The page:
Mayors Make Case to Lawmakers For More Flexibility With City Taxes

   Tax talk is continuing in Frankfort as lawmakers prepare for a possible special session to overhaul the state’s tax codes. Governor Bevin says the state’s tax code needs to be modernized. He says he’ll call a special session after August 15 to address taxes and pension reform. City leaders welcome the idea of changes in tax codes, especially any change that will provide more flexibility with how cities obtain revenue.

    Owensboro Mayor Tom Watson and Sadieville Mayor Claude Christensen recently testified to the Interim Joint Committee on Local Government about the state’s tax laws. Christensen, who is also the president of the Kentucky League of Cities, told lawmakers city leaders want to see tax reform. He pointed out that 52 percent of cities in Kentucky have fewer than 1,000 citizens. His community of Sadieville has a population of 332. He told committee members cities like his want to see equity among cities. “The playing field is just not level at this point,” said Mayor Christensen. Mayor Watson agreed telling lawmakers, “It seems somewhat unconstitutional that you allow some cities to be able to generate revenue from let’s say a restaurant or some kind of tax like that, and carve out other groups.”

     A major revitalization project at Owensboro’s waterfront is costing the city around $150 million. Mayor Watson says paying for it with the current tax restrictions has proven difficult. Owensboro can’t levy a restaurant tax under current law. He says those types of restrictions are hampering his city’s ability to compete with nearby cities in Indiana. Kentucky is one of only a few states in the country that doesn’t allow cities to levy local option sales taxes. The Kentucky League of Cities supports a change in the restaurant tax restrictions.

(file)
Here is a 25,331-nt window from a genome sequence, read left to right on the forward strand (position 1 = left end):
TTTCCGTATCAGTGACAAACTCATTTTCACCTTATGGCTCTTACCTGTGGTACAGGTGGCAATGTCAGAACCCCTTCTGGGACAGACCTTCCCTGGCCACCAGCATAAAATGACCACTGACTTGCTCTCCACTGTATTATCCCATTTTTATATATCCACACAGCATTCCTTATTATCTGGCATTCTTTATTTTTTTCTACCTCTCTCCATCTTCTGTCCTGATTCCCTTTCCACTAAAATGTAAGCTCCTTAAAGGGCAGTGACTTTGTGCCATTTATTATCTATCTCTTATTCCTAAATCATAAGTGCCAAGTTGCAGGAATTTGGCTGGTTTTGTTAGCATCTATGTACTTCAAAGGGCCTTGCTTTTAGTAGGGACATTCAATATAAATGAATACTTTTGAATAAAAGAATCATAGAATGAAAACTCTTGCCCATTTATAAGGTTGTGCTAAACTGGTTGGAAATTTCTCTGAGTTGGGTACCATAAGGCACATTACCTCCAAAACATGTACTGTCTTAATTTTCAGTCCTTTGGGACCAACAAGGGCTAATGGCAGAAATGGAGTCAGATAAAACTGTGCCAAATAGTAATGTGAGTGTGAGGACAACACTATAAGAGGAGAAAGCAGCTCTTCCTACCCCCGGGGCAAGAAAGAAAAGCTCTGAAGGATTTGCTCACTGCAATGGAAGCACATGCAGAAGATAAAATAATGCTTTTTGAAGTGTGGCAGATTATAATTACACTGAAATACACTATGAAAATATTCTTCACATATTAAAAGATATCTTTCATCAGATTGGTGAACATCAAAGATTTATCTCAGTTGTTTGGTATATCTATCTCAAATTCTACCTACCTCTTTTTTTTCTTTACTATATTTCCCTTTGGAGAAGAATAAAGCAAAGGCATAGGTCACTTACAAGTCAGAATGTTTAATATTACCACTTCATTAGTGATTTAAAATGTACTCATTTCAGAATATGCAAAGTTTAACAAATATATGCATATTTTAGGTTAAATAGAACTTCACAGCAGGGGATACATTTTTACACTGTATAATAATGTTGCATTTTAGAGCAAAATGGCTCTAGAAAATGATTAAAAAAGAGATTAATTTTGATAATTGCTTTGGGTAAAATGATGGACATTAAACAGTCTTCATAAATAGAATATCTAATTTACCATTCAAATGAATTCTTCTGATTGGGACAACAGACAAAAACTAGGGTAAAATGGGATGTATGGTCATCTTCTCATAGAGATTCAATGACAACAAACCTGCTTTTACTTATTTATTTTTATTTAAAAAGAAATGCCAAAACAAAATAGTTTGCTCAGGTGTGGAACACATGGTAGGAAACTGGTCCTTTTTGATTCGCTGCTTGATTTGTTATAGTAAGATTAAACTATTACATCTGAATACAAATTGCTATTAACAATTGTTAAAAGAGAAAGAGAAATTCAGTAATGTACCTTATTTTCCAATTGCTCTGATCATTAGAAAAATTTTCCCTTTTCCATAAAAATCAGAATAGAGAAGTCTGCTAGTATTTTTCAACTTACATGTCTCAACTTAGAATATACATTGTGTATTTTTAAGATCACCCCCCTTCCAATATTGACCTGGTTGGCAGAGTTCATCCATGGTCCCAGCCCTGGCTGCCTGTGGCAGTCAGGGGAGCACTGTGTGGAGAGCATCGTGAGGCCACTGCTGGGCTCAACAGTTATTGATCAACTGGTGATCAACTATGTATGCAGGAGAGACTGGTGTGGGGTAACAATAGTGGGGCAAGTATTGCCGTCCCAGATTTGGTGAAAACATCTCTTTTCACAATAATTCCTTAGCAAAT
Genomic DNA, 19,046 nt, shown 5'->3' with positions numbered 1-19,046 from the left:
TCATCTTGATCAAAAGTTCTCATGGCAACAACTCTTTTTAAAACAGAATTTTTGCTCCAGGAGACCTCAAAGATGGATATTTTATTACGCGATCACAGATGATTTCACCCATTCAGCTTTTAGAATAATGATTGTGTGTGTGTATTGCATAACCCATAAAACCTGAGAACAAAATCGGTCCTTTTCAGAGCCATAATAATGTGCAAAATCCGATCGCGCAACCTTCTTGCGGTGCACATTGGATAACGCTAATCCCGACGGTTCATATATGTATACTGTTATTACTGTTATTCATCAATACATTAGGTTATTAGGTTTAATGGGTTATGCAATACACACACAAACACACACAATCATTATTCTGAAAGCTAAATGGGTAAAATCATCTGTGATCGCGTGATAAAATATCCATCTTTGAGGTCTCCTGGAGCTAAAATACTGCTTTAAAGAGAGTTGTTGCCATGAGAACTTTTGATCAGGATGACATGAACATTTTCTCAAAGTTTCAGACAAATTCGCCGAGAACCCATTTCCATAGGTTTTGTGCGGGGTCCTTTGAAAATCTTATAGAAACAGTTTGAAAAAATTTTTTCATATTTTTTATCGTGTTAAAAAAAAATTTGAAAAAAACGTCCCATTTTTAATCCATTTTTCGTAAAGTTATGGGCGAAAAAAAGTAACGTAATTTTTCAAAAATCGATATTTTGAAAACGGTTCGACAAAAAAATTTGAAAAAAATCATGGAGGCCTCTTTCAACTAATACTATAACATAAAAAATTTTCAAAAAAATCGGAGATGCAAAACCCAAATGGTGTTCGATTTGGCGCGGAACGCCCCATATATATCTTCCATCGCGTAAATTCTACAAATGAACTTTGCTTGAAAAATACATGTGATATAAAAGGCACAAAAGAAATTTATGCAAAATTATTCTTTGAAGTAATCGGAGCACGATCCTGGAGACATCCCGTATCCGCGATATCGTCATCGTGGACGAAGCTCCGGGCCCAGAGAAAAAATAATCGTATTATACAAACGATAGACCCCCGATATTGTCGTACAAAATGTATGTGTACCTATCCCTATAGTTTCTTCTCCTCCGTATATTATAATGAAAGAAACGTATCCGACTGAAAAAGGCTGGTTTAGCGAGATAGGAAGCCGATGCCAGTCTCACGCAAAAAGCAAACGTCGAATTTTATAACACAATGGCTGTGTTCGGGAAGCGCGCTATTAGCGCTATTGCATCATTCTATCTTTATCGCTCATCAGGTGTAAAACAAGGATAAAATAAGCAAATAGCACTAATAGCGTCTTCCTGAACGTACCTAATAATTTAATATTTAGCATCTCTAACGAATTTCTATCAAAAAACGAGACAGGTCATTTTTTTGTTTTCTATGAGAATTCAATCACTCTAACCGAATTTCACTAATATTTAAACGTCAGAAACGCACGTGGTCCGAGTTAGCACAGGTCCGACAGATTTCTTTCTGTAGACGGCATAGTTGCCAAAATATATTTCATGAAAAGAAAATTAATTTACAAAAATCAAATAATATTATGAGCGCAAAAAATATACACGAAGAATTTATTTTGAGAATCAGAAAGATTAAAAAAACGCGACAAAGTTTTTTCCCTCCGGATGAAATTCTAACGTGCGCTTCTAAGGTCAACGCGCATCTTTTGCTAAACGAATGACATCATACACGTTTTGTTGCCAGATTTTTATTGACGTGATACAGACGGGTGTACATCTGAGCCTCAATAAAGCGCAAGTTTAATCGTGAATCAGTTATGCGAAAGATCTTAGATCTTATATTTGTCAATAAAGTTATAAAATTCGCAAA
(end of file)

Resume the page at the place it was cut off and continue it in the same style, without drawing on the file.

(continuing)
In Sadieville, Mayor Christensen said he has even more taxing restrictions. His community only has four revenue streams and can’t impose an occupational tax. The city recently had a multimillion-dollar development that brought 64 new jobs, but the mayor says the city is prohibited from levying an occupational tax. He says the city’s budget this year was $333,000. He only gets $5,300 in municipal road aid a year despite $60,000 in immediate road needs in the city. Mayor Christensen told lawmakers they need to trust local leaders. “We’re smart people, we can manage money, we can make decisions (probably the best decisions for our local population since we’re on the ground out there), we know what it’s like. We have to live and deal with reality.”

      Both mayors addressed the state’s road funding formula and the need for more investment in city streets. Mayor Watson told lawmakers Owensboro is responsible for 16-and-a-half square miles of road. Fixing Kentucky’s road funding formula is a legislative priority for the Kentucky League of Cities. Owensboro leaders also addressed concerns about the state’s transient room tax, telecommunications fees, and the need for more revenue sharing between cities and counties. Committee Co-Chair Representative Michael Meredith (R-Brownsville) said lawmakers will discuss ways to give cities more flexibility when it comes to local taxation.

      Mayor Christensen also told lawmakers the Kentucky League of Cities will aggressively oppose any attempt to enact centralized tax collection calling the idea “a deal breaker.”